I survived the chaotic joy of it all, but alas, my blog did not. I promise to do better, especially if you come out to see the film festival premiere of “He’s Not Looking So Great” at the Buffalo Dreams Fantastic Film Festival on Saturday, November 9th at 9:20. We’re screening right before Lloyd Kaufman’s Return to Nuke ‘Em High. (Seriously, how cool is that?) The director and I will even be on hand afterwards to do our first joint Q&A.
Oh, and we got nominated for a Dreamer award for Best Comedy Short! So much to catch everyone up on. Soon, soon–I promise!
“He’s Not Looking So Great” is a humorous horror short film about a guy who dumps his girlfriend in the middle of the zombie apocalypse because she’s put on a couple of extra pounds and had a bit too much trouble squeezing through a window. The film is being directed by Gregory G. Kurczynski, with special effects by Sevin Creations. It’s shooting in New Orleans in July.
You can see cast and location photos, some of the cool zombie effects in progress, and even some shots from the table read before the World Horror Convention in New Orleans. Click here to take a look!
So many great things happened at the 2013 Bram Stoker Awards Weekend Incorporating the World Horror Convention in New Orleans that I will never have enough time time, nor brain cells, to share everything, so here are some of the highlights:
Uneventful flight, but we made our first WHC connection in the airport taxi queue where we found Kelly Laymon. POOF! Instant ride-share. It boded well for the rest of the con.
For lunch, Jeff, Sally Bosco and I dashed out for my favorite New Orleans food, a muffuletta from Central Grocery.
Here we are reenacting our ten-hour vigil for $20 day-of-show tickets next to the world’s stinkiest garbage cans. (We were 7th and 8th in line, back in 2008.)
That afternoon, we had a table read for the horror short film I wrote called “He’s Not Looking So Great” that is shooting in New Orleans in July. It went crazily well, thanks to the talents of actors Kat Lindsay, Mallory Logan, Max Jay-Dixon, Matt Story, and of course, the amazing director Gregory G. Kurczynski. Afterwards, we all went to dinner at Stanley. I had the most decadent bananas foster french toast topped with homemade ice cream. Yum! I’m going to do an entire post about the table read with tons more pics soon, but for now, here’s a pic from the table read.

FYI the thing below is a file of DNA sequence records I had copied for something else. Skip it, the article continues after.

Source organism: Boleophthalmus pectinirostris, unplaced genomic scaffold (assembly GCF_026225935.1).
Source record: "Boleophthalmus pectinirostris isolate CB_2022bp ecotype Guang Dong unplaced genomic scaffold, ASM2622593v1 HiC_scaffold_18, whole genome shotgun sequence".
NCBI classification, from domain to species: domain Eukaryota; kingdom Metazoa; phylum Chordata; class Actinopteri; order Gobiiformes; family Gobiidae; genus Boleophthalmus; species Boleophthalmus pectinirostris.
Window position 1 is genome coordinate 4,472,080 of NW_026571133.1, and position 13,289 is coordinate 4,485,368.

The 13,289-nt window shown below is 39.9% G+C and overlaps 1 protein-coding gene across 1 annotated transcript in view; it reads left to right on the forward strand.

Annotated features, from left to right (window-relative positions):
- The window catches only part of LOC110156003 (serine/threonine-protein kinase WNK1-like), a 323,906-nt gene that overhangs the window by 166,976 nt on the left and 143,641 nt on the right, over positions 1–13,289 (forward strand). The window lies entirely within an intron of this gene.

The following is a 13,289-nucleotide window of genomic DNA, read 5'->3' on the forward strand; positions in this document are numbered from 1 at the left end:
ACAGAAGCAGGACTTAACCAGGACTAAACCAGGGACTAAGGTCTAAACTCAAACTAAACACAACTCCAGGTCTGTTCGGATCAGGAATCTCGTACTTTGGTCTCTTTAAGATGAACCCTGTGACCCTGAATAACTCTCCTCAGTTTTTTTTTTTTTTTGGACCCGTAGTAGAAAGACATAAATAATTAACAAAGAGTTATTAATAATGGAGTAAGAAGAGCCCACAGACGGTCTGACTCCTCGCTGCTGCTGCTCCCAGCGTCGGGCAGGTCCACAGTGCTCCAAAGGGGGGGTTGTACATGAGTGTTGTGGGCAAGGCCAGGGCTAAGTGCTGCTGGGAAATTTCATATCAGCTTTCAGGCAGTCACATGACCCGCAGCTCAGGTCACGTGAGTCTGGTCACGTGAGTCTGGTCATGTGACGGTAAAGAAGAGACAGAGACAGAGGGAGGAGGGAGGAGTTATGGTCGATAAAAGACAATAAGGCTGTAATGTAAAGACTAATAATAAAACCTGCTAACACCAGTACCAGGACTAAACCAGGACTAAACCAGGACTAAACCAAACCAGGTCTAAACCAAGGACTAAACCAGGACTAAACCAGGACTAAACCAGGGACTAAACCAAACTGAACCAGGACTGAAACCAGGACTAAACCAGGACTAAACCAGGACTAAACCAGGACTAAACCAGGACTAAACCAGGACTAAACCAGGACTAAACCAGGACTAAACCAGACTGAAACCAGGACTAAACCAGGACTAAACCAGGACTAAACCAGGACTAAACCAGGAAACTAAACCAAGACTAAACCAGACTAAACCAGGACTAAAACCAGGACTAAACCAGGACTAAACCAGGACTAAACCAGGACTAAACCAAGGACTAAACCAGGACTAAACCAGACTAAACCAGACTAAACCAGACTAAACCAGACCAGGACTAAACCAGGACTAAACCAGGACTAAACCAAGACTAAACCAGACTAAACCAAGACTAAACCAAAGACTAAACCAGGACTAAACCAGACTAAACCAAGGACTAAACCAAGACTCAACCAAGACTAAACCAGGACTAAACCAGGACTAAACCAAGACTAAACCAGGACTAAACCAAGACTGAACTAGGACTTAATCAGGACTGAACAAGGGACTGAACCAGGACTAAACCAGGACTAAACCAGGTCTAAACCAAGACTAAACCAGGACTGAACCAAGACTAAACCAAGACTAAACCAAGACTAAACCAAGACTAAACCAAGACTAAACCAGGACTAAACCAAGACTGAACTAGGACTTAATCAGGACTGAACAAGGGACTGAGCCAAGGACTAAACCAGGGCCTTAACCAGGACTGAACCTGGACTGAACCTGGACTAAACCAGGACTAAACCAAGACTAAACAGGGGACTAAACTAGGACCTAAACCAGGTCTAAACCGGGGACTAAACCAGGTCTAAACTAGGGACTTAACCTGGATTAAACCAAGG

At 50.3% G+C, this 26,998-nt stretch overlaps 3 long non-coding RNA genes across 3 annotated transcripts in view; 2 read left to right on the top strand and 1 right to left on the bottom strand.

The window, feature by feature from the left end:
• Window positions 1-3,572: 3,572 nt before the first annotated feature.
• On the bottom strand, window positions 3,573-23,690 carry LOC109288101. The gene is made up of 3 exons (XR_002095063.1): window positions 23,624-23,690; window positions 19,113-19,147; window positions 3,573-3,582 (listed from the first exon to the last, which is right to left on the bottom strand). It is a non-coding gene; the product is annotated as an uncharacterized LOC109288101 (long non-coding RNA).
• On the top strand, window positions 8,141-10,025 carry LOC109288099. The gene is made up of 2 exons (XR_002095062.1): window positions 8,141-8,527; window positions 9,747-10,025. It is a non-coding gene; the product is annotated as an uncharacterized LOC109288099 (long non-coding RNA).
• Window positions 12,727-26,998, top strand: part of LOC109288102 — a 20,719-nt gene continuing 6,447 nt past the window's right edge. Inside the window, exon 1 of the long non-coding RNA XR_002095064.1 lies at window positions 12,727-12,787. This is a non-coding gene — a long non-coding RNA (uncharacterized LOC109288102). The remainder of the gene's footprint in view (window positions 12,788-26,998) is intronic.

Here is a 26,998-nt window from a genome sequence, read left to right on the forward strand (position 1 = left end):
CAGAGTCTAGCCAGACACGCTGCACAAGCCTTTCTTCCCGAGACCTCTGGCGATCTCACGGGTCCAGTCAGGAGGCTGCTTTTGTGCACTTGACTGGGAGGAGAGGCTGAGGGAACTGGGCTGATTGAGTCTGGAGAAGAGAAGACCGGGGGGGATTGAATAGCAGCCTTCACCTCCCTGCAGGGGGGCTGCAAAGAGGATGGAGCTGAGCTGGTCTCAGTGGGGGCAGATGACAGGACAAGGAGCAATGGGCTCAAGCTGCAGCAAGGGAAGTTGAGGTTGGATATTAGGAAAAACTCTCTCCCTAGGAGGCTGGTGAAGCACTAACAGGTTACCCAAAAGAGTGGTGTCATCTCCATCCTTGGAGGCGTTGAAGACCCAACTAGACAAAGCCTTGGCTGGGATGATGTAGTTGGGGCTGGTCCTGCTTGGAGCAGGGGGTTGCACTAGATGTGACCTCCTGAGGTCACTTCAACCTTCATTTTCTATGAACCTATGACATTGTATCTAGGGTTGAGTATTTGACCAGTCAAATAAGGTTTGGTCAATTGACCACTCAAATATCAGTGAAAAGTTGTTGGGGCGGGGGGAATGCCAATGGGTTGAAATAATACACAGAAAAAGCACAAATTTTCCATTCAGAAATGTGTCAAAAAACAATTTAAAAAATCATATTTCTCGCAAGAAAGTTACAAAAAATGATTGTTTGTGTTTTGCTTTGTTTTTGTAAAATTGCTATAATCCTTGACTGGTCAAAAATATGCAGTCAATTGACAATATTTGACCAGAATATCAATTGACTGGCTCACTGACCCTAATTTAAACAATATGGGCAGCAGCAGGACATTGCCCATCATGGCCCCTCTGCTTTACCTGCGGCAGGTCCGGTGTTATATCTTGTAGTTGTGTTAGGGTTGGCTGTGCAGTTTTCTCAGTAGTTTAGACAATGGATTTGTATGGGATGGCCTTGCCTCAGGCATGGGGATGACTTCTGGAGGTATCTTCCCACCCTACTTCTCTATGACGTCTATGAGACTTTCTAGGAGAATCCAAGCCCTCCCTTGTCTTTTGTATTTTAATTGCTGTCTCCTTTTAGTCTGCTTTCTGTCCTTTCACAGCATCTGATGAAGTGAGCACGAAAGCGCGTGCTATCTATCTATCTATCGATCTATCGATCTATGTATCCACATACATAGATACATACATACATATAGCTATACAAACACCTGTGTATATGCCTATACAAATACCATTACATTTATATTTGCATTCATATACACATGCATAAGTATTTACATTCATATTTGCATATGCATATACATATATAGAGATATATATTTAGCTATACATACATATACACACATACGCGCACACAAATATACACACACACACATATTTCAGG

And here we are in Jackson Square after dinner, sans Max, who was performing at a Shakespeare festival that evening.
(And of course all of this wouldn’t have even been possible without the help of the fantastic Greg Herren who hooked us up with the lush digs at the Hotel Monteleone before the con even started!)
Later that evening, Jeff and I imbibed at the horror barbershop themed bar Spirits on Bourbon with Cara and Charles Colyott, Sephera Giron, and a host of other con-goers as we listened to dueling piano dudes.
Slept late, enjoyed a po-boy at Cafe Maspero on Decatur with Laura J. Hickman, Derek Clendening, Rhonda Wilson, Wandaful Wendy, Cara and Charles Colyott, Jeff, and others. (Yes, I’m lame when it comes to remembering names.) Food was “eh” but the company rocked.
Spent most of the day talking to folks in the lobby as they rolled in from across the globe. I love my friends!
My first panel of the con was “Co-Authoring: The Dos and Don’ts” which was expertly moderated by Mark C. Scioneaux. He wasn’t just good for a first-time moderator; he was just freakin’ good. I wore my author hat for this one, so panelists included my co-author for Death Divided Sally Bosco, my hubby Jeff Strand, my prez Rocky Wood, my friend Dana Fredsti, and my fellow Floridian Stan Swanson. I loved hearing how other folks collaborated.
Directly afterward was “The Only Constant Is Change” which was moderated by J. L. Benet, who also graced me with a copy of Wolf Hunter. My fellow panelists included Liz Gorinsky of Tor Books, Querus Abuttu, John Prescott, and Chris Morey of Dark Regions Press. I wore my graphic designer hat for this one. Many differences of opinion on how the industry was evolving, particularly when you consider we had an editor from a major traditional house, an owner of a small press, authors who had self-published, and me. (I specialize in helping traditionally published authors resurrect their backlists as ebooks.)
My favorite moment from either panel occurred during the co-authoring panel. An audience member asked if Jeff and I ever wrote anything together. Simultaneously we responded “Hell’s no!” (me) and “No, we’d like to stay married.” (Jeff) lol